A screen grab from a video showing extreme overcrowding in a Cambodian prison.

Cambodia: Exclusive footage reveals deplorable prison conditions

Amnesty International is releasing shocking footage providing first-hand evidence of the inhumane conditions and extreme overcrowding inside one of Cambodia’s prisons.

The organization recently called the country’s detention facilities a “ticking time bomb” for a potentially disastrous coronavirus outbreak.

“These deplorable conditions make a mockery of ‘physical distancing’ and show the Cambodian authorities’ utter neglect for these inmates’ basic rights, even during a pandemic,” said David Griffiths, Director in the Office of the Secretary-General at Amnesty International.

“These conditions were never acceptable. Today they are completely unconscionable. The authorities must urgently ease this overcrowding crisis while giving all detainees access to appropriate healthcare without discrimination.”

The video is recent and taken in one of the country’s prisons. The exact date and location of the footage cannot be revealed to protect its original source.

According to government data, Cambodia’s prisons held 38,990 people as of 2 April 2020, despite having an estimated capacity of just 26,593. Some facilities were previously estimated to be up to 463% over capacity.

Cambodia’s national prison population has skyrocketed by approximately 78% since December 2016 as a result of the government’s punitive and abusive anti-drugs campaign, now in its fourth year. Over 72% of all prisoners in Cambodia are reportedly held in pre-trial detention and thousands are held for minor, non-violent offences such as use or possession of drugs.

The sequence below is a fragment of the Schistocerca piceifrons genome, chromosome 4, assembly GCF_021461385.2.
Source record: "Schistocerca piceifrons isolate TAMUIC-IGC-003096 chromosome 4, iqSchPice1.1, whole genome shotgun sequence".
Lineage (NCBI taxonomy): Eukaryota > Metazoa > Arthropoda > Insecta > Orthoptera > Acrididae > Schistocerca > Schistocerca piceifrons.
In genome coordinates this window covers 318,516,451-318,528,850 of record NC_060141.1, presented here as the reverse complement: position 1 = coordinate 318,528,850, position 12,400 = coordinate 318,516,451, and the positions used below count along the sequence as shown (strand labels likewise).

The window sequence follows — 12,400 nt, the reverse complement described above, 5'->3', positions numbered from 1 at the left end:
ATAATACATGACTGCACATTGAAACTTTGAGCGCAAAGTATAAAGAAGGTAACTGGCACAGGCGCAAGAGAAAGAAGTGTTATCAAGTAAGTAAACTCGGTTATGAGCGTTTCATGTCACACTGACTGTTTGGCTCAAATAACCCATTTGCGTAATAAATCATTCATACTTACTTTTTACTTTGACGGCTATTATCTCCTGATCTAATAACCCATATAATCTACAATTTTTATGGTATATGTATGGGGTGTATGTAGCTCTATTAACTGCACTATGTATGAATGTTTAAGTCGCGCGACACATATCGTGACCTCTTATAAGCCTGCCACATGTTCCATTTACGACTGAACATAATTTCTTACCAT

These deplorable conditions make a mockery of 'physical distancing' and show the Cambodian authorities' utter neglect for these inmates' basic rights, even during a pandemic.

David Griffiths, DIrector, Office of the Secretary-General

Thousands more are currently held against their will in so-called drug “rehabilitation” centres and “social affairs” centres spread across Cambodia.

Compulsory drug detention, where people suspected of using drugs are sent with the aim of making them stop using drugs, is inherently arbitrary. While the total population in Cambodia’s drug detention centres is not publicised, information received by Amnesty International suggests that overcrowding inside these centres is equally as severe as in prisons.


In response to the COVID-19 pandemic, governments across the world, including Ethiopia, Bahrain, and Iran have taken decisive action to ease overcrowding in places of detention by releasing people held on politically-motivated grounds, on minor and non-violent charges, pre-trial detainees, older people, and people with underlying health conditions.

Amnesty International is urging governments to review the need for continued custodial detention in order to safeguard the health of people in detention, prison staff, and the general population. Governments should consider if prisoners qualify for parole, early or conditional release, or other alternative non-custodial measures. They must fully take into account individual circumstances and the risks posed to specific groups of prisoners, such as older people or those with serious medical conditions, including those with a weakened immune system.

Given that the spread of transmissible diseases is a public health concern, especially in the prison environment, it is desirable that, with their consent, all detainees can have access to free COVID-19 screening tests, including those who are scheduled for early release. For those who remain in detention or prison, the authorities must provide a standard of healthcare that meets each person’s individual needs and ensures the maximum possible protection against the spread of COVID-19.


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